Francis Howell schools cancel video platform due to alleged ‘social agendas’

O'FALLON, Missouri – A video-sharing platform widely used in the Francis Howell School District has been shut down by the district's school board after a member claimed the platform “promotes social agendas.”

The move was met with disappointment at a board meeting Thursday evening, with speakers saying the platform was an important resource for teachers.

“It doesn’t feel like we trust the teachers to do their job,” Anita Kuehner, president of the district’s teachers’ union, told the panel.

The platform, called BrainPop, offers animated videos on educational topics such as math and history. It also includes quizzes and games.

Video about BrainPop's promotional video on YouTube.

Video via BrainPop/YouTube.

At Francis Howell, teachers have used it to explain the U.S. Constitution, peer pressure, the solar system, Martin Luther King Jr., and the water cycle.

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But the program has drawn the ire of conservative political organizations like Moms for Liberty, at least in part because it includes lessons about Black Lives Matter and other issues they see as divisive. The groups have lobbied to end the program in some states, including Florida.

BrainPop is the latest curriculum material to be eliminated from Francis Howell schools by a conservative school board majority. Five avowed conservatives on the seven-member school board have worked in recent years to rid the district of perceived “political indoctrination,” including social justice standards from black history and black literature courses released earlier this year.

In a phone interview Friday, board member Randy Cook, who led the effort to remove BrainPop, said he became aware of the platform when a parent complained that his child had watched a Black Lives Matter video on BrainPop in class.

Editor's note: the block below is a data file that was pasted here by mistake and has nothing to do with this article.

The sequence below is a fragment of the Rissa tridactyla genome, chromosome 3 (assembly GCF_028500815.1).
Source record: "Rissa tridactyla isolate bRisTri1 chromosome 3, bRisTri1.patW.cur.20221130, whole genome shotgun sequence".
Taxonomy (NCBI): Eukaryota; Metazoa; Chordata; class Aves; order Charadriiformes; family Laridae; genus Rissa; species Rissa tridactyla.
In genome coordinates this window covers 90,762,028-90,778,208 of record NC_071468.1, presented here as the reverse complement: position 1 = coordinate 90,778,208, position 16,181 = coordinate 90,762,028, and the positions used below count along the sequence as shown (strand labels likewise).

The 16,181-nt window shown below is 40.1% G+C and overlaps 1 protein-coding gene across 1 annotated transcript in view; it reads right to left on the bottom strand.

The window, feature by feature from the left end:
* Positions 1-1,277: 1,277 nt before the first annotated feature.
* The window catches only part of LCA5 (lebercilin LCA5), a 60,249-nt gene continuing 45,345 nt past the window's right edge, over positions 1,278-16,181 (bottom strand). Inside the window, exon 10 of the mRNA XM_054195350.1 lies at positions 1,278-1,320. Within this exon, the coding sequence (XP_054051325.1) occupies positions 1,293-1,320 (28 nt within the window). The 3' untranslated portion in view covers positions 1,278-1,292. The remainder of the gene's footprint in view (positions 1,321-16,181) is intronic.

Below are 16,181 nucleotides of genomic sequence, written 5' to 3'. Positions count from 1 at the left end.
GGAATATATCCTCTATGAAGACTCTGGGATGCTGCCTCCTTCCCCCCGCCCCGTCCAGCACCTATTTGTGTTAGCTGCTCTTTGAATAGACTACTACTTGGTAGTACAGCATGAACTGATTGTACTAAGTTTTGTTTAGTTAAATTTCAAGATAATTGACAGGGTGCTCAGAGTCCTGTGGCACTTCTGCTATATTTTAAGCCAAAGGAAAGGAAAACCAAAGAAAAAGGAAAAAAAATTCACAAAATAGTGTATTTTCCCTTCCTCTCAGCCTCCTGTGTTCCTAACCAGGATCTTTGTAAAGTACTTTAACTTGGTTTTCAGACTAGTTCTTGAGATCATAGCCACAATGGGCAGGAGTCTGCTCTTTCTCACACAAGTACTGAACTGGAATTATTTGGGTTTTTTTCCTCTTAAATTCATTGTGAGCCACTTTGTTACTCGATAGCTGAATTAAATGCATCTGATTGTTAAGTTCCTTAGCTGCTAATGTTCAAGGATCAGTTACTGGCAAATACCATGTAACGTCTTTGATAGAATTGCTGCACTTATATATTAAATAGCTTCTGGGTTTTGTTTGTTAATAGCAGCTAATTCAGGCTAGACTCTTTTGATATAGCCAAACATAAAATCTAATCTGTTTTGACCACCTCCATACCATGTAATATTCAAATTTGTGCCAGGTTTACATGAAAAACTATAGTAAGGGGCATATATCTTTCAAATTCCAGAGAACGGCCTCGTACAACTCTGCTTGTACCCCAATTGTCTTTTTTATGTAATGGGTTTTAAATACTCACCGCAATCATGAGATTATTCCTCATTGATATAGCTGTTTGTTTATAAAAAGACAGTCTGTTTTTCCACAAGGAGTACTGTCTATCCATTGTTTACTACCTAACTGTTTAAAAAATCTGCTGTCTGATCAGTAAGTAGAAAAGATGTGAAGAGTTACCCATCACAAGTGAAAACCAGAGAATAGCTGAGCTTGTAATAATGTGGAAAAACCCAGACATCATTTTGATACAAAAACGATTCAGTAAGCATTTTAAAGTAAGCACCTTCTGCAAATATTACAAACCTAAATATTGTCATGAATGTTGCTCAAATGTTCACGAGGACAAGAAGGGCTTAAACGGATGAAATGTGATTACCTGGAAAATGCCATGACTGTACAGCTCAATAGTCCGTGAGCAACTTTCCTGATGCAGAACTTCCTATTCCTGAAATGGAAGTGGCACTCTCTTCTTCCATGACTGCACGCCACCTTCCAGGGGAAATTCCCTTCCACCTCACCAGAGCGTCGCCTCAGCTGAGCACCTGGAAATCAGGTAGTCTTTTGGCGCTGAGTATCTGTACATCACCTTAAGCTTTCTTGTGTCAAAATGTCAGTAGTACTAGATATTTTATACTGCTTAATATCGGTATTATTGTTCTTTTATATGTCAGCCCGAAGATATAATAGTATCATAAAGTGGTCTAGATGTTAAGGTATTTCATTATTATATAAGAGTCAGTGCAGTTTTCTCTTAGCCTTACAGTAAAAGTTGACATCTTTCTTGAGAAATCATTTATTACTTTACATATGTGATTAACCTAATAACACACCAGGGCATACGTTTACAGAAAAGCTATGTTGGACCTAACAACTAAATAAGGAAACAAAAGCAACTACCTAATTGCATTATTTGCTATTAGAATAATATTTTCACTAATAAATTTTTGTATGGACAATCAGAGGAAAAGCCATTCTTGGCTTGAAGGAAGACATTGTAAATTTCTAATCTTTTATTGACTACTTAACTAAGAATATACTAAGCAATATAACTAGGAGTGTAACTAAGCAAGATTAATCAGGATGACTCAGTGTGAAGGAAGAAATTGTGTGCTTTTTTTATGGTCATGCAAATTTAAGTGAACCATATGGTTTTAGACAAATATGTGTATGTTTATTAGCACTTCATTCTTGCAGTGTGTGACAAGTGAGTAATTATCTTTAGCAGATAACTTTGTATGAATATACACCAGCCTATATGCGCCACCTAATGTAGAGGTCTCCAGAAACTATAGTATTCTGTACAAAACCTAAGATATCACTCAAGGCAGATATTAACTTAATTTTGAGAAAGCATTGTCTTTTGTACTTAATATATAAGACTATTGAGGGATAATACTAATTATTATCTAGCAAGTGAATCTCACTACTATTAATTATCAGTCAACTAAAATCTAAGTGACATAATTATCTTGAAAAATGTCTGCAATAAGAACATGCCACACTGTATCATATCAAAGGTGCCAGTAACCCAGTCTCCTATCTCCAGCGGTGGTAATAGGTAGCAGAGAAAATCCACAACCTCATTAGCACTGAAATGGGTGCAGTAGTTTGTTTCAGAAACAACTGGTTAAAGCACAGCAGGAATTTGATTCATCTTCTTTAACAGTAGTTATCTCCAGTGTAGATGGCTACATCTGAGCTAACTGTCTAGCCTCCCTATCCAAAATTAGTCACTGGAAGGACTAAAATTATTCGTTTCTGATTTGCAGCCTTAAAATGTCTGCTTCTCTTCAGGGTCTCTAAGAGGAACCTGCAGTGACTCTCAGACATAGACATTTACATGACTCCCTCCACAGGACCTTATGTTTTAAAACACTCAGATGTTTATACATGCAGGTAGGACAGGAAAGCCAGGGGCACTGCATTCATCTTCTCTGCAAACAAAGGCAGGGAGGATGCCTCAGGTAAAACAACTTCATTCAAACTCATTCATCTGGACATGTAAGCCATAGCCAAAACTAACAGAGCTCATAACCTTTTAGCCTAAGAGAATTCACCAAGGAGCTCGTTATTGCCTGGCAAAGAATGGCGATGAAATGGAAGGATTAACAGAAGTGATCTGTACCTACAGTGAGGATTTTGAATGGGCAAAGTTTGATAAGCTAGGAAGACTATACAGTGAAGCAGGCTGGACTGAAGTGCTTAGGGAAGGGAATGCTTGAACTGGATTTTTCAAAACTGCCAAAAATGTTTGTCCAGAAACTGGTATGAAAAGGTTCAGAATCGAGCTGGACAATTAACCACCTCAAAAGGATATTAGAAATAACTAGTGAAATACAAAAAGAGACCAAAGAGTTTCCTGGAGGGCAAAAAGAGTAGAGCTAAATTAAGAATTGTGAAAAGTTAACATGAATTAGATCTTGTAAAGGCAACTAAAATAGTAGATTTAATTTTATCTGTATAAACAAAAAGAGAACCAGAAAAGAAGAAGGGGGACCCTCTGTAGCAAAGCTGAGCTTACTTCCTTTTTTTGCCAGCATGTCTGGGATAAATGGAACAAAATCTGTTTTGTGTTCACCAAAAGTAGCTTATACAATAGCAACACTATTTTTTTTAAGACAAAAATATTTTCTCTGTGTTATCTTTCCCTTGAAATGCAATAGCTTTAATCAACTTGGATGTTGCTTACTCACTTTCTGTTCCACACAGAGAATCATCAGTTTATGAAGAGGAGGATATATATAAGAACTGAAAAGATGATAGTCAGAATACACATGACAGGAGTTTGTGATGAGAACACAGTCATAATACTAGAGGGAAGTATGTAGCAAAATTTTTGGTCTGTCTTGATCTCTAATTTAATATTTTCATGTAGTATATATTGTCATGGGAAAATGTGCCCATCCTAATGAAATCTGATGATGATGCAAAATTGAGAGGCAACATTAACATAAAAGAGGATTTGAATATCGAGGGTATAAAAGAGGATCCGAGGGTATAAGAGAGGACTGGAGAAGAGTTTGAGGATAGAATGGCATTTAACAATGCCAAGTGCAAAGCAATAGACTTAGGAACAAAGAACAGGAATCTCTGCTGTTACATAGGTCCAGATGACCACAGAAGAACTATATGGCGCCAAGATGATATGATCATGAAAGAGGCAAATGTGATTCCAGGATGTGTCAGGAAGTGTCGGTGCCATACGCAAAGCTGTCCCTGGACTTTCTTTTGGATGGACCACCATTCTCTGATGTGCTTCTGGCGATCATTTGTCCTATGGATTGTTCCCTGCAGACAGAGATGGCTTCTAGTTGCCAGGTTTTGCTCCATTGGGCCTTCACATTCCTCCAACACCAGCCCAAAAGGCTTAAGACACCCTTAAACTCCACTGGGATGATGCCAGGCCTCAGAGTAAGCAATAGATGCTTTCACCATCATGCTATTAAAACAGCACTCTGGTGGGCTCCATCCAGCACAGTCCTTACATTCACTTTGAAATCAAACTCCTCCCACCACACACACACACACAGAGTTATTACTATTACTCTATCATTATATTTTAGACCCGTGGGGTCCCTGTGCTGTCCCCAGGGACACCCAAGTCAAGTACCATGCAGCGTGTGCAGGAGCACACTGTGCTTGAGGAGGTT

“Apparently, this child's parent was a police officer and came home and asked the other parent if the police were racist and didn't like black people,” Cook said. “You can imagine the disgust the parents would have at having this discussion with their young child.”

The students were asked to choose a video from the Black History section of BrainPop, Cook said, and the student chose that one. He also pointed to other examples of videos on BrainPop that he felt were biased.

“For example, there's a video of Barack Obama that kind of glorifies his presidency,” Cook said. “Another video mixes the so-called gender identity discussion into a video about personal pronouns.”

Cook first challenged BrainPop last October but ultimately decided to extend the subscription. It was one of his “biggest regrets” on the board, he said on Friday.

Meredith Bates, the district's director of instructional technology for grades K-12, described BrainPop at the time as a resource that teachers and students “care about.”

“It is an important tool for many areas where district resources are lacking,” she said.

Francis Howell School students in kindergarten through eighth grade completed over 80,000 BrainPop activities last school year.

Raquel Babb, a middle school English as a second language teacher, said Thursday that teachers are checking in and looking at what students are seeing on the platform. And some are taking a course at Lindenwood University to learn how to best use the platform, Babb said.

“They will finish a course that they can't even apply for but that they already paid for,” Babb said in an interview.

Newly elected board member Steven Blair and board chair Adam Bertrand were the only ones to vote to keep BrainPop in the district.

At Thursday's meeting, Cook declined to give details of his objection at Blair's urging. Cook “does not support the direction that BrainPOP has taken,” he said.

BrainPop will remain in Francis Howell schools through December, Cook said. The subscription renewal would have cost the district $28,803 and would run from December to July 2025.

It is not yet clear what program, if any, the district will use to replace it.